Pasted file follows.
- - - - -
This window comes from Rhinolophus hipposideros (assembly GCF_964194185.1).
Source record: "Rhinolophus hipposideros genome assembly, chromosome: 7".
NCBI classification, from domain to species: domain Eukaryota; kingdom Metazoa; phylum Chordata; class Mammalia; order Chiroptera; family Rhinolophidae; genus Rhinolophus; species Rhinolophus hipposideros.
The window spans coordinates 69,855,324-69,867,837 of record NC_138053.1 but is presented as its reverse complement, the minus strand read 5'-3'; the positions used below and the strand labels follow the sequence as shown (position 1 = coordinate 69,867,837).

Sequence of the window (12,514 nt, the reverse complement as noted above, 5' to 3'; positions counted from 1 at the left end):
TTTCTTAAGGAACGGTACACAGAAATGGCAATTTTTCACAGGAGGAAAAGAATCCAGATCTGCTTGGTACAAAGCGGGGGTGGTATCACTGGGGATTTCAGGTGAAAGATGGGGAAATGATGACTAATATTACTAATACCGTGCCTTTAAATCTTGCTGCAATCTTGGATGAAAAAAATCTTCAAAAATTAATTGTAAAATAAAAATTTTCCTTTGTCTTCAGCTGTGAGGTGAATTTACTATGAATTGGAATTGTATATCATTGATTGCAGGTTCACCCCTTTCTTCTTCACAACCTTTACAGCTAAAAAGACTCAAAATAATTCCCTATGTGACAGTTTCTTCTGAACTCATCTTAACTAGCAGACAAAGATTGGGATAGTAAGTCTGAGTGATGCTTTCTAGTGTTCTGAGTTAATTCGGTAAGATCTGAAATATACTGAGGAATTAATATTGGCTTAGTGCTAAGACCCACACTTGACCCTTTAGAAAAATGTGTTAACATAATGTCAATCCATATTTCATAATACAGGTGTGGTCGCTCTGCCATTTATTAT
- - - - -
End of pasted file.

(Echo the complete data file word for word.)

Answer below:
This window comes from Rhinolophus hipposideros (assembly GCF_964194185.1).
Source record: "Rhinolophus hipposideros genome assembly, chromosome: 7".
NCBI classification, from domain to species: domain Eukaryota; kingdom Metazoa; phylum Chordata; class Mammalia; order Chiroptera; family Rhinolophidae; genus Rhinolophus; species Rhinolophus hipposideros.
The window spans coordinates 69,855,324-69,867,837 of record NC_138053.1 but is presented as its reverse complement, the minus strand read 5'-3'; the positions used below and the strand labels follow the sequence as shown (position 1 = coordinate 69,867,837).

Sequence of the window (12,514 nt, the reverse complement as noted above, 5' to 3'; positions counted from 1 at the left end):
TTTCTTAAGGAACGGTACACAGAAATGGCAATTTTTCACAGGAGGAAAAGAATCCAGATCTGCTTGGTACAAAGCGGGGGTGGTATCACTGGGGATTTCAGGTGAAAGATGGGGAAATGATGACTAATATTACTAATACCGTGCCTTTAAATCTTGCTGCAATCTTGGATGAAAAAAATCTTCAAAAATTAATTGTAAAATAAAAATTTTCCTTTGTCTTCAGCTGTGAGGTGAATTTACTATGAATTGGAATTGTATATCATTGATTGCAGGTTCACCCCTTTCTTCTTCACAACCTTTACAGCTAAAAAGACTCAAAATAATTCCCTATGTGACAGTTTCTTCTGAACTCATCTTAACTAGCAGACAAAGATTGGGATAGTAAGTCTGAGTGATGCTTTCTAGTGTTCTGAGTTAATTCGGTAAGATCTGAAATATACTGAGGAATTAATATTGGCTTAGTGCTAAGACCCACACTTGACCCTTTAGAAAAATGTGTTAACATAATGTCAATCCATATTTCATAATACAGGTGTGGTCGCTCTGCCATTTATTAT